Beastly encounters of the Raj: Livelihoods, livestock and veterinary health in India, 1790-1920
Series: Studies in Imperialism MUP
Hardcover: 208 pages
Publisher: Manchester University Press; 1 edition (April 1, 2015)
This is the first full-length monograph to examine the history of colonial medicine in India from the perspective of veterinary health. The history of human health in the subcontinent has received a fair amount of attention in the last few decades, but nearly all existing texts have completely ignored the question of animal health. This book will not only fill this gap, but also provide fresh perspectives and insights that will challenge existing arguments regarding the nature of colonial medicine and public health in India.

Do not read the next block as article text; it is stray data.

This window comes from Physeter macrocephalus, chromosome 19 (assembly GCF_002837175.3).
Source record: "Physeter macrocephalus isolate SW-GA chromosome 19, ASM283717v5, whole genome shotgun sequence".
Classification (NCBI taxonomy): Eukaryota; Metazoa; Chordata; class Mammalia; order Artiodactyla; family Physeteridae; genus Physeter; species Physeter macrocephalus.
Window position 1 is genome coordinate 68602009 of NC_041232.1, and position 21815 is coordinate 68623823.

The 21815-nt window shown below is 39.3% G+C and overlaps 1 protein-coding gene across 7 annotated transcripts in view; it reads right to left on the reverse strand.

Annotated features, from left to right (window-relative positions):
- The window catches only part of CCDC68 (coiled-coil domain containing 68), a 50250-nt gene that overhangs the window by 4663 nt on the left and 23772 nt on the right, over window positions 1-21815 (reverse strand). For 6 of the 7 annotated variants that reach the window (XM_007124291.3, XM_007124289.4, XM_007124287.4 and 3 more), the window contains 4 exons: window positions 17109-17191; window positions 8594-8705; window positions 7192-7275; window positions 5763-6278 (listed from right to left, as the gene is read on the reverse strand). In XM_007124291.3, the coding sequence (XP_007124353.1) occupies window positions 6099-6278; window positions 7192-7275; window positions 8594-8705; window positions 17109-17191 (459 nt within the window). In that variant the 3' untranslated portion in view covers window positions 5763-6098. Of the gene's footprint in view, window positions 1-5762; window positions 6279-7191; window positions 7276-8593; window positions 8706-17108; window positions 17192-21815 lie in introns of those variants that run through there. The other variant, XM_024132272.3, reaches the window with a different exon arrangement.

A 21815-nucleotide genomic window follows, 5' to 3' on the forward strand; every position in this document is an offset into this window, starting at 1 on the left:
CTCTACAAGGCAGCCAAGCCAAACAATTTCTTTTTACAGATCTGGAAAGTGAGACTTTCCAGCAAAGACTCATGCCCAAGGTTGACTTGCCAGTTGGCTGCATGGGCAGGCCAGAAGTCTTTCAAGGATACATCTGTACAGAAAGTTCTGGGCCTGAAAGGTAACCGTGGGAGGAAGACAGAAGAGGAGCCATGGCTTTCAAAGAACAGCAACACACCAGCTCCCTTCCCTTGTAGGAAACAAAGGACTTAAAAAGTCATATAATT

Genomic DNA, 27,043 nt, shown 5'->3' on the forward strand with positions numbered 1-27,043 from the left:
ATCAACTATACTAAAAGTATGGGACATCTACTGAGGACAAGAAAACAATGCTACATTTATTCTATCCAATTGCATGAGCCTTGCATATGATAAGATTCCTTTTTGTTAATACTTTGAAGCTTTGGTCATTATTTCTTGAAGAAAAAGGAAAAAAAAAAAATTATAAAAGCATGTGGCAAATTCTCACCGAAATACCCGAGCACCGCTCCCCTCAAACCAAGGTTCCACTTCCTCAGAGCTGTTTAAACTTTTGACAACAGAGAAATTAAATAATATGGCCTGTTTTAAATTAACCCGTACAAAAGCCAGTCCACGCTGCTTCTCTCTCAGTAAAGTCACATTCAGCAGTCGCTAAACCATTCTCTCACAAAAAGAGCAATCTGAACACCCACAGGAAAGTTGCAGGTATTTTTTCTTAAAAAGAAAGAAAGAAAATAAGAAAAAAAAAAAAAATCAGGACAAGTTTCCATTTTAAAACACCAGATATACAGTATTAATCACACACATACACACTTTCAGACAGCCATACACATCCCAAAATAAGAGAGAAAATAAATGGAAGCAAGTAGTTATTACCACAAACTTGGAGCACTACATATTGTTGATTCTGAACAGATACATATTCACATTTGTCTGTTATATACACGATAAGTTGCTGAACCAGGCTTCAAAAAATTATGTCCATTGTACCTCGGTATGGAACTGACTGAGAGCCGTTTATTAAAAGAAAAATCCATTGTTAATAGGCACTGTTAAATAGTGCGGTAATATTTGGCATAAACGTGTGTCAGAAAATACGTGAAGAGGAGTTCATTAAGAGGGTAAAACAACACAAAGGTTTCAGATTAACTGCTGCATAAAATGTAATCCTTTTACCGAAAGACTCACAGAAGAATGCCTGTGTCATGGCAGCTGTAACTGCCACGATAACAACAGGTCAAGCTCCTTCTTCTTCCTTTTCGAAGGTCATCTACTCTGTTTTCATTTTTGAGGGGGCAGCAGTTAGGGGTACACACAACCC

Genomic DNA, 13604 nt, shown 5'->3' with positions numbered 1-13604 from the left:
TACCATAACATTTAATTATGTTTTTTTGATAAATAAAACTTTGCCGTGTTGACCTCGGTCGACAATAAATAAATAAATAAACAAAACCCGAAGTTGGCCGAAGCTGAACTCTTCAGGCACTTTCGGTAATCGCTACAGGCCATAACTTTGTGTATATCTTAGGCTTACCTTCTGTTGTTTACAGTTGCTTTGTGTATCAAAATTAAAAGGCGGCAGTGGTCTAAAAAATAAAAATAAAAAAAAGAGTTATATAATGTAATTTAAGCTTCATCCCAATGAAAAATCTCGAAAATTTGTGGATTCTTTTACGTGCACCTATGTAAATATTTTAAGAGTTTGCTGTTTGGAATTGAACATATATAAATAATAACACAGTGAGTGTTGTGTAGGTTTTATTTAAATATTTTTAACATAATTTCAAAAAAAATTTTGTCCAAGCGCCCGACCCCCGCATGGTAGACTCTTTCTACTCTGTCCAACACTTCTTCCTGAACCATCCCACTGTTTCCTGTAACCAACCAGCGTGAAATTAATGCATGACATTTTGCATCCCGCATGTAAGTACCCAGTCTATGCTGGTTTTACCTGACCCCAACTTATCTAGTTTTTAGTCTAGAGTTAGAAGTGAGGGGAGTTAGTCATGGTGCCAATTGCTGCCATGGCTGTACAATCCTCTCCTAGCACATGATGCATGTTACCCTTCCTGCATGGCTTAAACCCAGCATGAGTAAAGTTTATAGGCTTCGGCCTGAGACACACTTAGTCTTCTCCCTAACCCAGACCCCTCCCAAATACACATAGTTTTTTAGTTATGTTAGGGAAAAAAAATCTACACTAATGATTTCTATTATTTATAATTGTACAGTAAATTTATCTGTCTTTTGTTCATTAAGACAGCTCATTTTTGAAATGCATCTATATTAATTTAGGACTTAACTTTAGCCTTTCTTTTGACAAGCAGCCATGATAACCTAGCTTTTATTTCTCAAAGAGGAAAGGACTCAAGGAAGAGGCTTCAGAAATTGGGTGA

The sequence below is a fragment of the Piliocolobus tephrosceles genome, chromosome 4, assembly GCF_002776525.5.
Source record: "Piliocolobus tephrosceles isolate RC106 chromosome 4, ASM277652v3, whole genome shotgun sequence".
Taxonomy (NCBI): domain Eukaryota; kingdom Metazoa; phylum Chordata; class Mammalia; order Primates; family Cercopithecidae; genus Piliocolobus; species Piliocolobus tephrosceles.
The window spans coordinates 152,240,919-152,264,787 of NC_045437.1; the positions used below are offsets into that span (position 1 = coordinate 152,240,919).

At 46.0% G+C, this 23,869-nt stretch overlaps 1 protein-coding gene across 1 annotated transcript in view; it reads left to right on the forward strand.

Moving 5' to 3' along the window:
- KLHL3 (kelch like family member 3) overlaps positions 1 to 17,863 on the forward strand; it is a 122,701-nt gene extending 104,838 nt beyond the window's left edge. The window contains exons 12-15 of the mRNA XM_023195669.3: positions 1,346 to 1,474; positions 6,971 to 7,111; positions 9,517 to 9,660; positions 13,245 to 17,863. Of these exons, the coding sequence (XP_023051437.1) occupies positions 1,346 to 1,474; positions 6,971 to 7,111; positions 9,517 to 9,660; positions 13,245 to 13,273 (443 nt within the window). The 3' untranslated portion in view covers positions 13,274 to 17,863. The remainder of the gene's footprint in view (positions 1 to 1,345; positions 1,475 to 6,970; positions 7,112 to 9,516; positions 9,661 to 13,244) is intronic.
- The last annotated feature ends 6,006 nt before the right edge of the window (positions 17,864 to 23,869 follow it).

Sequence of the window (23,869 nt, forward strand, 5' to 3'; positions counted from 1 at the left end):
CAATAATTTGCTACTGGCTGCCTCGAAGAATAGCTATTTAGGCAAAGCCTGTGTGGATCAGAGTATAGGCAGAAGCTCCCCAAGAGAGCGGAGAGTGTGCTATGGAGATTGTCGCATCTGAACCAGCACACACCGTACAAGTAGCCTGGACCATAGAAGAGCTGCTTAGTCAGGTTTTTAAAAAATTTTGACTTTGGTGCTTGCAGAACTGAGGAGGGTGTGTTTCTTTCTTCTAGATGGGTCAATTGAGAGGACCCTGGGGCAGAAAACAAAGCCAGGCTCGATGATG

At the same time, the book aims to provide a social history of cattle in India. Keeping the question of livestock at the centre, it explores a range of themes such as famines, agrarian relations, urbanisation, middle class attitudes, and caste formations. Such a wide-ranging approach allows it to highlight a number of issues that have remained unaddressed till now. The most striking aspect of the volume is the manner in which it connects veterinary health with the lives of the peasant household, and extends it to delineate fascinating aspects of Indian social history.
Beastly encounters of the Raj will be of interest to experts and students in the history of medicine, science and technology, imperial history, and South Asian history.